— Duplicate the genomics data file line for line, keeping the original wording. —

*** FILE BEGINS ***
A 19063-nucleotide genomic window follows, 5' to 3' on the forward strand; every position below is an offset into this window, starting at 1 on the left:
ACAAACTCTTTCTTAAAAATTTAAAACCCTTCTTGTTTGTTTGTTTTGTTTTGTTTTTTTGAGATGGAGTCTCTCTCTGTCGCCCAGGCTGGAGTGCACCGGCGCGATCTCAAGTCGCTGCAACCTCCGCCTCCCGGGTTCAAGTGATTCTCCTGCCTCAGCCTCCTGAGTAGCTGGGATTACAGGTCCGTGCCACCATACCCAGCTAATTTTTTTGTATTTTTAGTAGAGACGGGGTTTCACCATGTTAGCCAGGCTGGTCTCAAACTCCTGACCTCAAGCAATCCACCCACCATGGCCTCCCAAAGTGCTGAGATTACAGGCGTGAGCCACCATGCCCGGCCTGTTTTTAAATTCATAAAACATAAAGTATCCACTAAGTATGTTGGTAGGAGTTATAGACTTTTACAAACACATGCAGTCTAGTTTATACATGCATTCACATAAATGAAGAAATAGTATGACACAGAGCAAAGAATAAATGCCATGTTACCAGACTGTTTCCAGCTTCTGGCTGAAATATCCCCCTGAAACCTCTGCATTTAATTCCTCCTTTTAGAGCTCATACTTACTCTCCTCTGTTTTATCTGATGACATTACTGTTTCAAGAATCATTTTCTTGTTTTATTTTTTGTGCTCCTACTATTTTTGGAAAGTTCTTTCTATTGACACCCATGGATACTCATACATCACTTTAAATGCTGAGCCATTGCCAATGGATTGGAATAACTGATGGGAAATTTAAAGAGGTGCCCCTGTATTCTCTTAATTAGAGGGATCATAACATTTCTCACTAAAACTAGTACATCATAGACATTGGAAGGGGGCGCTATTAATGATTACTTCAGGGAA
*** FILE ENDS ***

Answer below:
A 19063-nucleotide genomic window follows, 5' to 3' on the forward strand; every position below is an offset into this window, starting at 1 on the left:
ACAAACTCTTTCTTAAAAATTTAAAACCCTTCTTGTTTGTTTGTTTTGTTTTGTTTTTTTGAGATGGAGTCTCTCTCTGTCGCCCAGGCTGGAGTGCACCGGCGCGATCTCAAGTCGCTGCAACCTCCGCCTCCCGGGTTCAAGTGATTCTCCTGCCTCAGCCTCCTGAGTAGCTGGGATTACAGGTCCGTGCCACCATACCCAGCTAATTTTTTTGTATTTTTAGTAGAGACGGGGTTTCACCATGTTAGCCAGGCTGGTCTCAAACTCCTGACCTCAAGCAATCCACCCACCATGGCCTCCCAAAGTGCTGAGATTACAGGCGTGAGCCACCATGCCCGGCCTGTTTTTAAATTCATAAAACATAAAGTATCCACTAAGTATGTTGGTAGGAGTTATAGACTTTTACAAACACATGCAGTCTAGTTTATACATGCATTCACATAAATGAAGAAATAGTATGACACAGAGCAAAGAATAAATGCCATGTTACCAGACTGTTTCCAGCTTCTGGCTGAAATATCCCCCTGAAACCTCTGCATTTAATTCCTCCTTTTAGAGCTCATACTTACTCTCCTCTGTTTTATCTGATGACATTACTGTTTCAAGAATCATTTTCTTGTTTTATTTTTTGTGCTCCTACTATTTTTGGAAAGTTCTTTCTATTGACACCCATGGATACTCATACATCACTTTAAATGCTGAGCCATTGCCAATGGATTGGAATAACTGATGGGAAATTTAAAGAGGTGCCCCTGTATTCTCTTAATTAGAGGGATCATAACATTTCTCACTAAAACTAGTACATCATAGACATTGGAAGGGGGCGCTATTAATGATTACTTCAGGGAA